How Much Soil Compaction Are You Creating?

How Much Soil Compaction Are You Creating?

The soil moisture status in fields this spring in many Iowa areas makes soil conditions susceptible to soil compaction if you work soils before they are ready or plant when soil is too wet. Planting corn in cold soils and soil erosion are two other yield robbing problems you should try to avoid.

You want to maximize your yield potential by optimizing soil management practices. If you create soil compaction or other problems in the spring, the corn or soybean crop will have to live with those problems all year.

Weather conditions and wet soils cause anxiety and concerns for late planting, especially for corn. Spring weather this year definitely creates challenges in preparing fields and getting certain field operations done on time, such as tillage, anhydrous injection, manure application, etc. Decisions to do these operations need to be made carefully regarding soil moisture conditions. The current soil moisture status makes soil conditions susceptible to compaction, low soil temperature and soil erosion. These problems can be yield robbers.

You need to look at them individually and be patient in entering fields. Waiting a few days may pay off significantly. The following recommendations come from Mahdi Al-Kaisi and Mark Hanna of Iowa State University Extension. Al-Kaisi is an agronomist who specializes in soil management and Hanna is an ag engineer with considerable soil management experience.

Soil compaction can decrease yield potential more than you realize

Soil compaction can occur when soil moisture is at field capacity, where the soil retains the maximum amount of water as dictated by soil texture and natural drainage of that particular soil. The best way to determine if your soil is at field capacity is to check your tile drain. If it is still running your soil is saturated and you need to consider waiting before entering the field.

However, once the tile stops running then the soil is at field capacity. As a rule of thumb when soil is at field capacity, it is advisable to wait one to two days before entering the field, because at such conditions soil compaction and side wall compaction (when soil smeared by anhydrous knife or seed bed-openers) can be very significant and much deeper than at dry soil conditions.

The reason for a high level of soil compaction at such moisture conditions is that soil aggregates will easily break down under a heavy load. The compression of soil particles will reduce soil porosity and reduce aeration that is essential for root growth and development and ultimately reduce yield.

Check planter settings often as soil conditions change in fields

One study documented 18 to 27 bushel per acre losses when corn was planted into wheel tracks of a susceptible wet soil during spring field work. Although yields over time may be reduced 4 to 6 bushel per acre for corn and 2 to 3 bushel per acre for soybeans, yield due to severe soil compaction from can range from 10% to 30% or more depending on the level of soil compaction. These conditions can encourage shallow root formation.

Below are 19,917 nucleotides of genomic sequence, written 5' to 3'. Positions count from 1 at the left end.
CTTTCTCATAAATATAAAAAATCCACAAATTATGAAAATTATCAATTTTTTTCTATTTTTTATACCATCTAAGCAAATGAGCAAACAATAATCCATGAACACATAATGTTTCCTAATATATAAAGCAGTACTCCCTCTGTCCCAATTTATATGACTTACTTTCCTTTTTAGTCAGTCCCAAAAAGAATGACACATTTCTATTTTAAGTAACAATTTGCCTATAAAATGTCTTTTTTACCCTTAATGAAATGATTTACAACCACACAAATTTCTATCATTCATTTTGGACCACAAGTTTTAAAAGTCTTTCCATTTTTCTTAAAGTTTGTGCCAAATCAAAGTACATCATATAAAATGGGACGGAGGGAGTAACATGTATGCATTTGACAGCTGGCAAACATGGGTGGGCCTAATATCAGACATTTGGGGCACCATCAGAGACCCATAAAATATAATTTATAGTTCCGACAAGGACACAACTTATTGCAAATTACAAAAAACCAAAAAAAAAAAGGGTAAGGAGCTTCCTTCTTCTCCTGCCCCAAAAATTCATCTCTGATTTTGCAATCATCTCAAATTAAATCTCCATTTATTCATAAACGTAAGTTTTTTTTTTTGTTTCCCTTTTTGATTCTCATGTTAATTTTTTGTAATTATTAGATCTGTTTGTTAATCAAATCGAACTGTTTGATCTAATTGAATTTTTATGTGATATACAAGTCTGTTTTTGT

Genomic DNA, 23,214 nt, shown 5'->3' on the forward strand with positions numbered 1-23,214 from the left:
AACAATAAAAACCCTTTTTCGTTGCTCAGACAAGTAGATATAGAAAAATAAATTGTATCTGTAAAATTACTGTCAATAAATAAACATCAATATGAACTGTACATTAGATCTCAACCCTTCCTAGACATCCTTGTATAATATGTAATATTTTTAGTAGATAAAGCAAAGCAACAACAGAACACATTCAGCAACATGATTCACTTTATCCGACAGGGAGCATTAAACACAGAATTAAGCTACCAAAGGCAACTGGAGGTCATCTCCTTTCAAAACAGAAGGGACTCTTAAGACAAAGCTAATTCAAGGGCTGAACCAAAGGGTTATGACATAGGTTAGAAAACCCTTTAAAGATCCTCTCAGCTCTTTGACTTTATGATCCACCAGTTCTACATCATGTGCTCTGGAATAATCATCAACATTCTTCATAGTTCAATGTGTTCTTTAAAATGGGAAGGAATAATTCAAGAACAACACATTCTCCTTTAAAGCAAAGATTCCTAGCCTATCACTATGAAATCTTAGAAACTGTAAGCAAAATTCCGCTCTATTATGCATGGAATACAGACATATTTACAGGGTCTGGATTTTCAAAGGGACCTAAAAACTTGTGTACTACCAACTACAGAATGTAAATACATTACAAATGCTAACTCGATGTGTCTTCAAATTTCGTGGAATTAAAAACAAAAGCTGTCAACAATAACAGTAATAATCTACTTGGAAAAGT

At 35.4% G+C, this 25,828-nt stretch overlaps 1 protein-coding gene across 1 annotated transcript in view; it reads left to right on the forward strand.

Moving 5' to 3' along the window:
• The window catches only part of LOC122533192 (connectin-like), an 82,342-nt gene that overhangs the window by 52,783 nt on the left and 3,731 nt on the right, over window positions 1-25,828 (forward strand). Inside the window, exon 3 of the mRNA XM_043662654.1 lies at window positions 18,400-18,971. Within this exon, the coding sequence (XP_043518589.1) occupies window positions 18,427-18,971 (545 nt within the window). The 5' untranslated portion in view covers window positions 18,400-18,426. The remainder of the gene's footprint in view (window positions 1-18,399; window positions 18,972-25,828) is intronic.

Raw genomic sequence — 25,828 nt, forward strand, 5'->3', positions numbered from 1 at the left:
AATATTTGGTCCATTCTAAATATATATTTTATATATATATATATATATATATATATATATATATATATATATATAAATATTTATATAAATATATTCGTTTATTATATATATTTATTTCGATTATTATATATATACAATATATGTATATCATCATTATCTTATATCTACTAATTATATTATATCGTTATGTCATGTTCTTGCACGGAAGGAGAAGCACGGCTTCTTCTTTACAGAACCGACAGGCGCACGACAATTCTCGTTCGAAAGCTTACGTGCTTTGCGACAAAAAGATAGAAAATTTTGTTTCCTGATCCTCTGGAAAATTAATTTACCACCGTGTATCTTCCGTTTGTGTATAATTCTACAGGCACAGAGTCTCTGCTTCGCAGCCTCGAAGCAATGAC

Another problem that may be associated with wet soil conditions at planting is the proper seed depth, which should be on average a 2-inch planting depth to ensure best corn root formation. Therefore, you should check planter settings often and keep in mind proper closing of soil over the seed in the seed furrow is essential to ensure a uniform plant stand.

Lower soil temperature can result from excessive soil moisture

Excess soil moisture can significantly affect soil temperature, especially in poorly drained soils. The moisture conditions at the end of April 2011 and the saturated soil profile in many fields caused significant drop in soil temperature from two weeks prior, when the temperature was warmer.

Ideally, for optimum soil conditions to allow for seed germination, the soil temperature should be approximately 50 degrees F or above in the top 2 inches of soil. Some of the risks of planting corn in cold soils include a delay in germination and exposure of seeds to soil borne diseases that can have considerable impact on yield potential.

Beware of soil erosion problems this time of year, if you do tillage

Soil erosion is always a concern during this time of the year when soil, especially in conventionally tilled fields, is most vulnerable to loss. That's because there isn't any plant cover growing yet in these fields, and there is little crop residue cover in tilled fields that are exposed to intense rains.

Working soils during wet conditions can accelerate soil erosion due to soil compaction that reduces water infiltration and increases surface runoff. These freshly tilled soils are most susceptible to top soil loss during heavy rain events. It has been documented that reduction of top soil depth (A-horizon) by 2 inches caused a corn yield loss by as much as 2 and 5 bushels per acre for loess and till-derived soils, respectively.

Operating field equipment in suitable moisture soil conditions is essential. You want to maximize your yield potential and avoid unnecessary soil compaction that can cause nutrient loss and deficiencies of nutrients such as potassium, and ultimately can result in yield loss. Even delaying a field operation part of a day to allow surface drying can make a big difference. Modern agricultural technology and equipment can make a difference in compensating for loss of time.

TAGS: Extension
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